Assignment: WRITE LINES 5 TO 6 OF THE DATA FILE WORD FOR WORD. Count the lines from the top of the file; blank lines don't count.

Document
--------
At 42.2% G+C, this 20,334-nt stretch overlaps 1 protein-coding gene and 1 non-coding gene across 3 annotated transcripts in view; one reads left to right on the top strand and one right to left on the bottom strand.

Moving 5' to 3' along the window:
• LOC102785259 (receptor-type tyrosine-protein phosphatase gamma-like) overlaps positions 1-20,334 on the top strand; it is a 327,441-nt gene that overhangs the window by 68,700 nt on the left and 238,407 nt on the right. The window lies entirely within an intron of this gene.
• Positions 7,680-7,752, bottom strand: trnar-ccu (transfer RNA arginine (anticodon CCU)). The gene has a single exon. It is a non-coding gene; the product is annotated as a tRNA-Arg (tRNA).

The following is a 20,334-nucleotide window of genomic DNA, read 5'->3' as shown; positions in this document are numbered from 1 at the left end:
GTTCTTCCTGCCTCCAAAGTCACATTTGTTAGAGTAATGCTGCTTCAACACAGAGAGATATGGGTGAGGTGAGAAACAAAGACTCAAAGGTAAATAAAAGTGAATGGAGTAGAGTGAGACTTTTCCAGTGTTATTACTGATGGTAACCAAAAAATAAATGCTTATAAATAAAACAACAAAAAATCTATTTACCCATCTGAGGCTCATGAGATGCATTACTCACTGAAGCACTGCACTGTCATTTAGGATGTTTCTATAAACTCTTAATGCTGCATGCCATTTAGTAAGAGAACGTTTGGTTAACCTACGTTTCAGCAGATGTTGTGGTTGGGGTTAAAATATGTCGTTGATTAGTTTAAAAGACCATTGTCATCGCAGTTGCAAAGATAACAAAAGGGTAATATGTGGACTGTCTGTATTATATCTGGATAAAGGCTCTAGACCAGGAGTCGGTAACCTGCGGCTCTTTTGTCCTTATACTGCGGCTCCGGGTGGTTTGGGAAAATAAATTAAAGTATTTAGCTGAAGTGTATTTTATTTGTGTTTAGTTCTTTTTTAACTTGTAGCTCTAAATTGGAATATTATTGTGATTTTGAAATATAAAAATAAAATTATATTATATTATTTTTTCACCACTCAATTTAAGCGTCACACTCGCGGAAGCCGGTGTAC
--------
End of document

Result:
The following is a 20,334-nucleotide window of genomic DNA, read 5'->3' as shown; positions in this document are numbered from 1 at the left end:
GTTCTTCCTGCCTCCAAAGTCACATTTGTTAGAGTAATGCTGCTTCAACACAGAGAGATATGGGTGAGGTGAGAAACAAAGACTCAAAGGTAAATAAAAGTGAATGGAGTAGAGTGAGACTTTTCCAGTGTTATTACTGATGGTAACCAAAAAATAAATGCTTATAAATAAAACAACAAAAAATCTATTTACCCATCTGAGGCTCATGAGATGCATTACTCACTGAAGCACTGCACTGTCATTTAGGATGTTTCTATAAACTCTTAATGCTGCATGCCATTTAGTAAGAGAACGTTTGGTTAACCTACGTTTCAGCAGATGTTGTGGTTGGGGTTAAAATATGTCGTTGATTAGTTTAAAAGACCATTGTCATCGCAGTTGCAAAGATAACAAAAGGGTAATATGTGGACTGTCTGTATTATATCTGGATAAAGGCTCTAGACCAGGAGTCGGTAACCTGCGGCTCTTTTGTCCTTATACTGCGGCTCCGGGTGGTTTGGGAAAATAAATTAAAGTATTTAGCTGAAGTGTATTTTATTTGTGTTTAGTTCTTTTTTAACTTGTAGCTCTAAATTGGAATATTATTGTGATTTTGAAATATAAAAATAAAATTATATTATATTATTTTTTCACCACTCAATTTAAGCGTCACACTCGCGGAAGCCGGTGTAC